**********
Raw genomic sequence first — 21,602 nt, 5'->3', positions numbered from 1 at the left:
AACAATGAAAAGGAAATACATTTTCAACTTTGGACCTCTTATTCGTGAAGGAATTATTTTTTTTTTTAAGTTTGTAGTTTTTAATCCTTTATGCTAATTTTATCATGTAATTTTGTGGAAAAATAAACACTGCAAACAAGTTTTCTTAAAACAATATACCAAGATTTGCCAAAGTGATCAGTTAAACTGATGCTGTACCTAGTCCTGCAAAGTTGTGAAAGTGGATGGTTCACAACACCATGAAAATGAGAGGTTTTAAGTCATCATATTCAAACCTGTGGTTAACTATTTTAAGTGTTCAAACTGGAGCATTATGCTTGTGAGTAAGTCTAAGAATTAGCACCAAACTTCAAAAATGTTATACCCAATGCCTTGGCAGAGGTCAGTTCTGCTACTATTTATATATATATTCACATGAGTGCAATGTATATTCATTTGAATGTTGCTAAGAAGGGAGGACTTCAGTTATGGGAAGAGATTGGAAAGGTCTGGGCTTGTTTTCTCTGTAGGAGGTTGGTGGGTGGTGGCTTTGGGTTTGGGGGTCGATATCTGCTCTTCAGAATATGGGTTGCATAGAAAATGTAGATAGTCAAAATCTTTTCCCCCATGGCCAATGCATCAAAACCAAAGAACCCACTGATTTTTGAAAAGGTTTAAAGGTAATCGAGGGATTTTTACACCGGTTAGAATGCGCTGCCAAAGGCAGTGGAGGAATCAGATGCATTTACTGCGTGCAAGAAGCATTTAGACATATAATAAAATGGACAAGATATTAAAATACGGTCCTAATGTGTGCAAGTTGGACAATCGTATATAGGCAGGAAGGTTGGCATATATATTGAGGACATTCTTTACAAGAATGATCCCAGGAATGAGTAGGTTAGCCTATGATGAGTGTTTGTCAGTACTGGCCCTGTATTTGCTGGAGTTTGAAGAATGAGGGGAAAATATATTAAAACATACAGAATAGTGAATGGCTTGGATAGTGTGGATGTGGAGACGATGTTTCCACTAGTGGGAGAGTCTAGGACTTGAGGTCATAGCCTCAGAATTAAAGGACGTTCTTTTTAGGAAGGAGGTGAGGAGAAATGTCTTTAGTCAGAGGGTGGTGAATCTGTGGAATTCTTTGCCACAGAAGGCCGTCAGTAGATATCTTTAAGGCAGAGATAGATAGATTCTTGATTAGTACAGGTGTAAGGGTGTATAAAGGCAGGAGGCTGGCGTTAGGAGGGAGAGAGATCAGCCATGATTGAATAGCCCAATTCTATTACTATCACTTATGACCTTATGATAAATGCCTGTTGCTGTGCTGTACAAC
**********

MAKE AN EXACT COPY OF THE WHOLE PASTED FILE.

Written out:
Raw genomic sequence first — 21,602 nt, 5'->3', positions numbered from 1 at the left:
AACAATGAAAAGGAAATACATTTTCAACTTTGGACCTCTTATTCGTGAAGGAATTATTTTTTTTTTTAAGTTTGTAGTTTTTAATCCTTTATGCTAATTTTATCATGTAATTTTGTGGAAAAATAAACACTGCAAACAAGTTTTCTTAAAACAATATACCAAGATTTGCCAAAGTGATCAGTTAAACTGATGCTGTACCTAGTCCTGCAAAGTTGTGAAAGTGGATGGTTCACAACACCATGAAAATGAGAGGTTTTAAGTCATCATATTCAAACCTGTGGTTAACTATTTTAAGTGTTCAAACTGGAGCATTATGCTTGTGAGTAAGTCTAAGAATTAGCACCAAACTTCAAAAATGTTATACCCAATGCCTTGGCAGAGGTCAGTTCTGCTACTATTTATATATATATTCACATGAGTGCAATGTATATTCATTTGAATGTTGCTAAGAAGGGAGGACTTCAGTTATGGGAAGAGATTGGAAAGGTCTGGGCTTGTTTTCTCTGTAGGAGGTTGGTGGGTGGTGGCTTTGGGTTTGGGGGTCGATATCTGCTCTTCAGAATATGGGTTGCATAGAAAATGTAGATAGTCAAAATCTTTTCCCCCATGGCCAATGCATCAAAACCAAAGAACCCACTGATTTTTGAAAAGGTTTAAAGGTAATCGAGGGATTTTTACACCGGTTAGAATGCGCTGCCAAAGGCAGTGGAGGAATCAGATGCATTTACTGCGTGCAAGAAGCATTTAGACATATAATAAAATGGACAAGATATTAAAATACGGTCCTAATGTGTGCAAGTTGGACAATCGTATATAGGCAGGAAGGTTGGCATATATATTGAGGACATTCTTTACAAGAATGATCCCAGGAATGAGTAGGTTAGCCTATGATGAGTGTTTGTCAGTACTGGCCCTGTATTTGCTGGAGTTTGAAGAATGAGGGGAAAATATATTAAAACATACAGAATAGTGAATGGCTTGGATAGTGTGGATGTGGAGACGATGTTTCCACTAGTGGGAGAGTCTAGGACTTGAGGTCATAGCCTCAGAATTAAAGGACGTTCTTTTTAGGAAGGAGGTGAGGAGAAATGTCTTTAGTCAGAGGGTGGTGAATCTGTGGAATTCTTTGCCACAGAAGGCCGTCAGTAGATATCTTTAAGGCAGAGATAGATAGATTCTTGATTAGTACAGGTGTAAGGGTGTATAAAGGCAGGAGGCTGGCGTTAGGAGGGAGAGAGATCAGCCATGATTGAATAGCCCAATTCTATTACTATCACTTATGACCTTATGATAAATGCCTGTTGCTGTGCTGTACAAC